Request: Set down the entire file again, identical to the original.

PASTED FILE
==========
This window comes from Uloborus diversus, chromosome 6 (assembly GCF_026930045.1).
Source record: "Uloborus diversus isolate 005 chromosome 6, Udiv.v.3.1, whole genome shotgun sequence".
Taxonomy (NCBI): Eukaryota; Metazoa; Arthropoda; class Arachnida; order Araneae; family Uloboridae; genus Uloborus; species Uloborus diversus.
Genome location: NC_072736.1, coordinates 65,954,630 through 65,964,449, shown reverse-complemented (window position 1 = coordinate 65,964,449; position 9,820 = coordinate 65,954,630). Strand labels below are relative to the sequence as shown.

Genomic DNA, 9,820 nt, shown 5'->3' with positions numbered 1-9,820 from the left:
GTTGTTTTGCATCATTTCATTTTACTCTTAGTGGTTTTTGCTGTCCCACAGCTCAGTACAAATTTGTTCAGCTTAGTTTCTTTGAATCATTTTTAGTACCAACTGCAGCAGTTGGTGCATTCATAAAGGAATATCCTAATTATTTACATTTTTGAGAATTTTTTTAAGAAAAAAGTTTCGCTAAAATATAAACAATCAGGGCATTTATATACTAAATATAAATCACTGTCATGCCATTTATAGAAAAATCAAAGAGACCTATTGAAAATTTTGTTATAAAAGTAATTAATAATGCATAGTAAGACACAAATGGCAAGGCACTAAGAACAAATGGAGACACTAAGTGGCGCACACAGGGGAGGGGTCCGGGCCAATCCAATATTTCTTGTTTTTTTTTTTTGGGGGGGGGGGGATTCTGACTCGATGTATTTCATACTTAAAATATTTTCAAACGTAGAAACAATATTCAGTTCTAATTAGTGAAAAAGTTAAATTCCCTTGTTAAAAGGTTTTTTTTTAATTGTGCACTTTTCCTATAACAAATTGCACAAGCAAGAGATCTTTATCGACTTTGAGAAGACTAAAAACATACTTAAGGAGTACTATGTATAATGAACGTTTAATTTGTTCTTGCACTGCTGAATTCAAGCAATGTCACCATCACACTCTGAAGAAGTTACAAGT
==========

This window comes from Uloborus diversus, chromosome 6 (assembly GCF_026930045.1).
Source record: "Uloborus diversus isolate 005 chromosome 6, Udiv.v.3.1, whole genome shotgun sequence".
Taxonomy (NCBI): Eukaryota; Metazoa; Arthropoda; class Arachnida; order Araneae; family Uloboridae; genus Uloborus; species Uloborus diversus.
Genome location: NC_072736.1, coordinates 65,954,630 through 65,964,449, shown reverse-complemented (window position 1 = coordinate 65,964,449; position 9,820 = coordinate 65,954,630). Strand labels below are relative to the sequence as shown.

Genomic DNA, 9,820 nt, shown 5'->3' with positions numbered 1-9,820 from the left:
GTTGTTTTGCATCATTTCATTTTACTCTTAGTGGTTTTTGCTGTCCCACAGCTCAGTACAAATTTGTTCAGCTTAGTTTCTTTGAATCATTTTTAGTACCAACTGCAGCAGTTGGTGCATTCATAAAGGAATATCCTAATTATTTACATTTTTGAGAATTTTTTTAAGAAAAAAGTTTCGCTAAAATATAAACAATCAGGGCATTTATATACTAAATATAAATCACTGTCATGCCATTTATAGAAAAATCAAAGAGACCTATTGAAAATTTTGTTATAAAAGTAATTAATAATGCATAGTAAGACACAAATGGCAAGGCACTAAGAACAAATGGAGACACTAAGTGGCGCACACAGGGGAGGGGTCCGGGCCAATCCAATATTTCTTGTTTTTTTTTTTTGGGGGGGGGGGGATTCTGACTCGATGTATTTCATACTTAAAATATTTTCAAACGTAGAAACAATATTCAGTTCTAATTAGTGAAAAAGTTAAATTCCCTTGTTAAAAGGTTTTTTTTTAATTGTGCACTTTTCCTATAACAAATTGCACAAGCAAGAGATCTTTATCGACTTTGAGAAGACTAAAAACATACTTAAGGAGTACTATGTATAATGAACGTTTAATTTGTTCTTGCACTGCTGAATTCAAGCAATGTCACCATCACACTCTGAAGAAGTTACAAGT